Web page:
Regulation of Sukuk in Nigeria
Structuring Sukuk transactions in Nigeria
Key features of Sukuk
Benefits of Sukuk
Future of Sukuk in Nigeria


Over the years, the international and domestic capital markets, in exploring various forms of funding options, have facilitated the prominence of ethical-based debt financing. In recent times, the government and corporate entities in Nigeria have increasingly been accessing the capital markets to attract funding from investors inclined to a peculiar form of ethical-based debt instruments known as "Sukuk".

Sukuk refers to sharia-compliant financial instruments representing undivided interests in the ownership of defined assets. Sukuk are based on prescribed principles of Islamic law, and "Sukuk" as an Arabic term relates to investment certificates or notes that indicate:

  • proportionate interest of the holders in the ownership of tangible assets, usufructs and services; or
  • investment in the assets of particular projects and activities that adhere to the principles of Shariah.

A typical Sukuk transaction is similar to a conventional bond issuance, wherein the investor (in this case the Sukukholder) is entitled to receive income from the assets or projects that the invested funds were used to finance. In a Sukuk, the issuer of the Sukuk (eg, the government or a sponsored special purpose vehicle) sells an investment certificate to Sukukholders at a pre-determined price. The issuer, or where applicable, the government, then uses the proceeds from the sale of the investment certificate or note to finance an asset or a project, such as a road construction. In return, each Sukukholder holds partial ownership of this asset and is paid an income according to the terms of the parties' agreement. However, unlike conventional bonds, the structuring of Sukuk requires Shariah-compliant underlying asset and adherence of the structure to Islamic law.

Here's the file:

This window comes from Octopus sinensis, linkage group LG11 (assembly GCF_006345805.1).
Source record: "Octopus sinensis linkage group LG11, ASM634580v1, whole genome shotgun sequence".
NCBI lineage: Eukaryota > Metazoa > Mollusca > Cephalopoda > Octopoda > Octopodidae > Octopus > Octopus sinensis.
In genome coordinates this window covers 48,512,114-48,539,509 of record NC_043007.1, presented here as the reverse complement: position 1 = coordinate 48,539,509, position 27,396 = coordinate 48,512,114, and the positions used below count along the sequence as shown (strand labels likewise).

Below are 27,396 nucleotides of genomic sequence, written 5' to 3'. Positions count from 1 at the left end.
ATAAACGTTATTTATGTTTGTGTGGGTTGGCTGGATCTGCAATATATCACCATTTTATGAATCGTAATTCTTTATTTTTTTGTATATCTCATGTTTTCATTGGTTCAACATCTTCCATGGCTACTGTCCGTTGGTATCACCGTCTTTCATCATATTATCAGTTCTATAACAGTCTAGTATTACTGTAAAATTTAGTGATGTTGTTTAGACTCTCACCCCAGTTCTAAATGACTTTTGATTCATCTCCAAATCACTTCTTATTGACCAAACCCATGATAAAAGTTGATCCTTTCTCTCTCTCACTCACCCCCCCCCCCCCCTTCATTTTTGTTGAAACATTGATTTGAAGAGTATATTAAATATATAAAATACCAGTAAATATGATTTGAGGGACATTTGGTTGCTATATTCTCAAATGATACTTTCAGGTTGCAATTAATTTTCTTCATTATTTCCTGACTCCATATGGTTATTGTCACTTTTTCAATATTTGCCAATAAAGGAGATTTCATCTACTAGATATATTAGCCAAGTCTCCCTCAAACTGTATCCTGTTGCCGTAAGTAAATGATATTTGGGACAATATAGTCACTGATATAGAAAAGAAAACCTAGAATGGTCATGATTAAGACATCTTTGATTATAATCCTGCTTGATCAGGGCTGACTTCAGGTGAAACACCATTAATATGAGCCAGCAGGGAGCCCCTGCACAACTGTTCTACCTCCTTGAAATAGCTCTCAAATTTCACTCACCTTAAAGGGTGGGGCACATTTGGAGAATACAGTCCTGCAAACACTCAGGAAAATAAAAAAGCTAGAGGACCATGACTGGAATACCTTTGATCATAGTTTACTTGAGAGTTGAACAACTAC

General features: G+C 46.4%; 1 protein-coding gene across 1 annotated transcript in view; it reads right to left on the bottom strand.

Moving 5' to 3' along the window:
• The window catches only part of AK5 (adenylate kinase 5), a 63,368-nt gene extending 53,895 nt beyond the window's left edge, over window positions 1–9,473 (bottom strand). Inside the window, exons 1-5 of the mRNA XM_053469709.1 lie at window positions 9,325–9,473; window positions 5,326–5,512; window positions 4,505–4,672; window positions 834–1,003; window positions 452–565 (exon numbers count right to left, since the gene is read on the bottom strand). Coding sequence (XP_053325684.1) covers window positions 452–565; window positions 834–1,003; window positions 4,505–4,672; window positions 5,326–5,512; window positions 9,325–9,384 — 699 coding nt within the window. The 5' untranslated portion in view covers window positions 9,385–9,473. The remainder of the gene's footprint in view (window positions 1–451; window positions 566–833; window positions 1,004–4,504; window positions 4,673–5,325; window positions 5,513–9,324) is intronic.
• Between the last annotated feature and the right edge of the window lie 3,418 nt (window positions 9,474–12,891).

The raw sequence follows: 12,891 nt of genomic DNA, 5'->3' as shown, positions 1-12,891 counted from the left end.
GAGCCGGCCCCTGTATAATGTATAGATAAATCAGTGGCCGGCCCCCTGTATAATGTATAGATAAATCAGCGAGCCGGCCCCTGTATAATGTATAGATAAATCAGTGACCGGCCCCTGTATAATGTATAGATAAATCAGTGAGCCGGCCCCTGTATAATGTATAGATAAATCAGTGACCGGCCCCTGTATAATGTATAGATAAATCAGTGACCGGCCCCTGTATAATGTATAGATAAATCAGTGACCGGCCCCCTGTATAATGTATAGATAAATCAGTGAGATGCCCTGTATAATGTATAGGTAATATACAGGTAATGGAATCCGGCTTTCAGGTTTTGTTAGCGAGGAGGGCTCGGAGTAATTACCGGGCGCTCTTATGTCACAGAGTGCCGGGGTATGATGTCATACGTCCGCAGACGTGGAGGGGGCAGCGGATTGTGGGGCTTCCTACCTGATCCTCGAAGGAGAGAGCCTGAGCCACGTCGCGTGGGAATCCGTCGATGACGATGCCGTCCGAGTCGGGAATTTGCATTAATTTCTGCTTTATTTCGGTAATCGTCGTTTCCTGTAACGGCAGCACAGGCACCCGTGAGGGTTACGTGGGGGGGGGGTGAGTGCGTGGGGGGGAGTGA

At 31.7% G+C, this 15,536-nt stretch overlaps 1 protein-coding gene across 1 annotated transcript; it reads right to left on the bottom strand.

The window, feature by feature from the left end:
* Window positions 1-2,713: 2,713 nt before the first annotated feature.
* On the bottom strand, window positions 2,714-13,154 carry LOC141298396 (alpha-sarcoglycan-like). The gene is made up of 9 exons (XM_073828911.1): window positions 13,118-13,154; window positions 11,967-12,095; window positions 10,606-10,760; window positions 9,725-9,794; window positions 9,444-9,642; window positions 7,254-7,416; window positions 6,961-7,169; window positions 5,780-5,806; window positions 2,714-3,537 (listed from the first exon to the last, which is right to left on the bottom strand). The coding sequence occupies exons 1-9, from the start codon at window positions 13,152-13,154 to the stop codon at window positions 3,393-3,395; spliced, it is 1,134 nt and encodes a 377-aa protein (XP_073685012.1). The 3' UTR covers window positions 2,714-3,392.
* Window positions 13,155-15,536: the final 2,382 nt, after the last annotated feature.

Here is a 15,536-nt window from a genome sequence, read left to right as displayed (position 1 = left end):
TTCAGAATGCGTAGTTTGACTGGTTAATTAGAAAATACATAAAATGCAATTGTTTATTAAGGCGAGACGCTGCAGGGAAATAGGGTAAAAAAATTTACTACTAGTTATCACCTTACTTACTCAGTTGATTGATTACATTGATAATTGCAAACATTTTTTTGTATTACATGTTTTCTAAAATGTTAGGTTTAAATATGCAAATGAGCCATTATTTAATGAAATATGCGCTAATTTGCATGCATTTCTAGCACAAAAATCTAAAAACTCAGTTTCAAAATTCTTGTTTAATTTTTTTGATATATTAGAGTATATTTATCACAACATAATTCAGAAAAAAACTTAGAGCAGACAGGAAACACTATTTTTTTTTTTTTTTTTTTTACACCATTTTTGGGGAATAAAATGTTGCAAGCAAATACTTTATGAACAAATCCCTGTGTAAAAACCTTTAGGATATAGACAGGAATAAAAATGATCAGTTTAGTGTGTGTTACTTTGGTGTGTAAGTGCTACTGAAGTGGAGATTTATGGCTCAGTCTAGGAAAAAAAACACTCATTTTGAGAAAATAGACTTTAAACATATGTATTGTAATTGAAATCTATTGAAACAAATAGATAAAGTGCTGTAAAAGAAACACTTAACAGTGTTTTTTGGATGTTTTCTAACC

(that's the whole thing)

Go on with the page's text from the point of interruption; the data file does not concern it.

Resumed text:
Islamic law principle prohibits the lending of money with interest payments, thereby forbidding the use of conventional bonds for financial transactions. Sukuk is therefore used as an alternative to conventional bonds, and it does not indicate the existence of any debt obligation as the issuer uses the proceeds from the certificate to purchase an asset, of which the investor also receives partial ownership.

As a financing mechanism, the aim of a Sukuk is to connect liquid entities with persons who require capital to finance the purchase of an asset or the execution of a project. This ensures that persons who have capital are provided with an avenue to invest in certificates or notes, subject to an agreement to receive returns over a period.

Regulation of Sukuk in Nigeria

The concept of Sukuk is as old as Islam. Islamic communities had used Sukuk as "papers" to represent financial commitments that originate from trade and other economic transactions. Historically, the first Sukuk transaction is stated to have taken place in Damascus, Syria, in the 7th century CE.

The modern resurgence of Sukuk has been propelled by the renewed recognition of the concept by the Islamic Fiqh Academy of the Organisation of Islamic Countries, and the Accounting and Auditing Organisation of Islamic Financial Institutions (AAOIFI). These institutions are standard‑establishing organisations in the Islamic finance industry and have enabled Sukuk structures to be developed leading to the first successful modern issuance of Sukuk by the Malaysian government in 1983.

Under Nigerian law, Sukuk is regulated by the provisions of the Securities and Exchange Commission Rules 2013 (as amended) (the SEC Rules) and the Investments and Securities Act, while the primary regulator is the Securities and Exchange Commission (the SEC). In addition, the Nigerian Exchange Limited, FMDQ Exchange Limited and FMDQ Private Markets Limited have also prescribed rules and regulations governing the listing of Sukuk on their respective platforms.

Pursuant to the SEC Rules, public companies, special purpose vehicles, the government, state governments, local governments, and government agencies, as well as multilateral agencies, are eligible to issue, offer or make an invitation of Sukuk upon seeking the SEC's approval.(1)